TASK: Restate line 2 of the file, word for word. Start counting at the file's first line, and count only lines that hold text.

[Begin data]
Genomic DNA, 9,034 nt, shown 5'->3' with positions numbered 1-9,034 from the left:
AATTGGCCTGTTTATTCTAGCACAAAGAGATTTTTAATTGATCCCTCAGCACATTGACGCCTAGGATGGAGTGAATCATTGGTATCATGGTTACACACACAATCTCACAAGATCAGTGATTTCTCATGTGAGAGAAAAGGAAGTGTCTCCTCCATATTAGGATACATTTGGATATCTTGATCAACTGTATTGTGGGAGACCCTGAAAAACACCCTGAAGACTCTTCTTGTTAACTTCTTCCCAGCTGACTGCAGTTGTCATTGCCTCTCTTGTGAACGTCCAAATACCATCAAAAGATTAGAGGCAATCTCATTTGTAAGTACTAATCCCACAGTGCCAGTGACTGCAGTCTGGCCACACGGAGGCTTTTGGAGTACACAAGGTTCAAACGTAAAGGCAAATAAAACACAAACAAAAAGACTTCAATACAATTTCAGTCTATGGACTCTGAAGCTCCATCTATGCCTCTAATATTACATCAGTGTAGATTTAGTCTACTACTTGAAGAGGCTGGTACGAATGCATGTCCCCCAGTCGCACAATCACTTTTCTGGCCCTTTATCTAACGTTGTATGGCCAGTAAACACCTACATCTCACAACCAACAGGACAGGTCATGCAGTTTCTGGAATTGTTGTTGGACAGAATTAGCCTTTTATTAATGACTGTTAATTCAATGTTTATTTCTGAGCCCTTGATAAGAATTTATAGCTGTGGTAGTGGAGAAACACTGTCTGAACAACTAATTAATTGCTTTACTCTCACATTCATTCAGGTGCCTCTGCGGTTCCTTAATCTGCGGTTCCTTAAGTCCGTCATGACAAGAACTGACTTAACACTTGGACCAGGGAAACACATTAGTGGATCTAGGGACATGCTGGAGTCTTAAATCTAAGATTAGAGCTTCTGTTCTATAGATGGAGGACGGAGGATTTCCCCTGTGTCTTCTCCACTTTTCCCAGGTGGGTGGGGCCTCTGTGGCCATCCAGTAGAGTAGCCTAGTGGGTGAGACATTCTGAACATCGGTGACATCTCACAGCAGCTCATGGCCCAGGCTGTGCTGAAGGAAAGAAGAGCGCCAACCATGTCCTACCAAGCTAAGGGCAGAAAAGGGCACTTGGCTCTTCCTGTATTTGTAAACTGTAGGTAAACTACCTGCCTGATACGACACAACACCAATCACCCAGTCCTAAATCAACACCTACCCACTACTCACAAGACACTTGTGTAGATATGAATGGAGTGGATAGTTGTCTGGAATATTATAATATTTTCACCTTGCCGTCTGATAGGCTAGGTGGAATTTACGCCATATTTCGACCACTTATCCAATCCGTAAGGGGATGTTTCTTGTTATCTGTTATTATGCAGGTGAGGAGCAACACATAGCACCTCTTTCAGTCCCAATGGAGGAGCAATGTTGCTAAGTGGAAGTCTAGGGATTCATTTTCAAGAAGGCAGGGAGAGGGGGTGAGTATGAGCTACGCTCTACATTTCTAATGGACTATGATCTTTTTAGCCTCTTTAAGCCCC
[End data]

AATTGGCCTGTTTATTCTAGCACAAAGAGATTTTTAATTGATCCCTCAGCACATTGACGCCTAGGATGGAGTGAATCATTGGTATCATGGTTACACACACAATCTCACAAGATCAGTGATTTCTCATGTGAGAGAAAAGGAAGTGTCTCCTCCATATTAGGATACATTTGGATATCTTGATCAACTGTATTGTGGGAGACCCTGAAAAACACCCTGAAGACTCTTCTTGTTAACTTCTTCCCAGCTGACTGCAGTTGTCATTGCCTCTCTTGTGAACGTCCAAATACCATCAAAAGATTAGAGGCAATCTCATTTGTAAGTACTAATCCCACAGTGCCAGTGACTGCAGTCTGGCCACACGGAGGCTTTTGGAGTACACAAGGTTCAAACGTAAAGGCAAATAAAACACAAACAAAAAGACTTCAATACAATTTCAGTCTATGGACTCTGAAGCTCCATCTATGCCTCTAATATTACATCAGTGTAGATTTAGTCTACTACTTGAAGAGGCTGGTACGAATGCATGTCCCCCAGTCGCACAATCACTTTTCTGGCCCTTTATCTAACGTTGTATGGCCAGTAAACACCTACATCTCACAACCAACAGGACAGGTCATGCAGTTTCTGGAATTGTTGTTGGACAGAATTAGCCTTTTATTAATGACTGTTAATTCAATGTTTATTTCTGAGCCCTTGATAAGAATTTATAGCTGTGGTAGTGGAGAAACACTGTCTGAACAACTAATTAATTGCTTTACTCTCACATTCATTCAGGTGCCTCTGCGGTTCCTTAATCTGCGGTTCCTTAAGTCCGTCATGACAAGAACTGACTTAACACTTGGACCAGGGAAACACATTAGTGGATCTAGGGACATGCTGGAGTCTTAAATCTAAGATTAGAGCTTCTGTTCTATAGATGGAGGACGGAGGATTTCCCCTGTGTCTTCTCCACTTTTCCCAGGTGGGTGGGGCCTCTGTGGCCATCCAGTAGAGTAGCCTAGTGGGTGAGACATTCTGAACATCGGTGACATCTCACAGCAGCTCATGGCCCAGGCTGTGCTGAAGGAAAGAAGAGCGCCAACCATGTCCTACCAAGCTAAGGGCAGAAAAGGGCACTTGGCTCTTCCTGTATTTGTAAACTGTAGGTAAACTACCTGCCTGATACGACACAACACCAATCACCCAGTCCTAAATCAACACCTACCCACTACTCACAAGACACTTGTGTAGATATGAATGGAGTGGATAGTTGTCTGGAATATTATAATATTTTCACCTTGCCGTCTGATAGGCTAGGTGGAATTTACGCCATATTTCGACCACTTATCCAATCCGTAAGGGGATGTTTCTTGTTATCTGTTATTATGCAGGTGAGGAGCAACACATAGCACCTCTTTCAGTCCCAATGGAGGAGCAATGTTGCTAAGTGGAAGTCTAGGGATTCATTTTCAAGAAGGCAGGGAGAGGGGGTGAGTATGAGCTACGCTCTACATTTCTAATGGACTATGATCTTTTTAGCCTCTTTAAGCCCC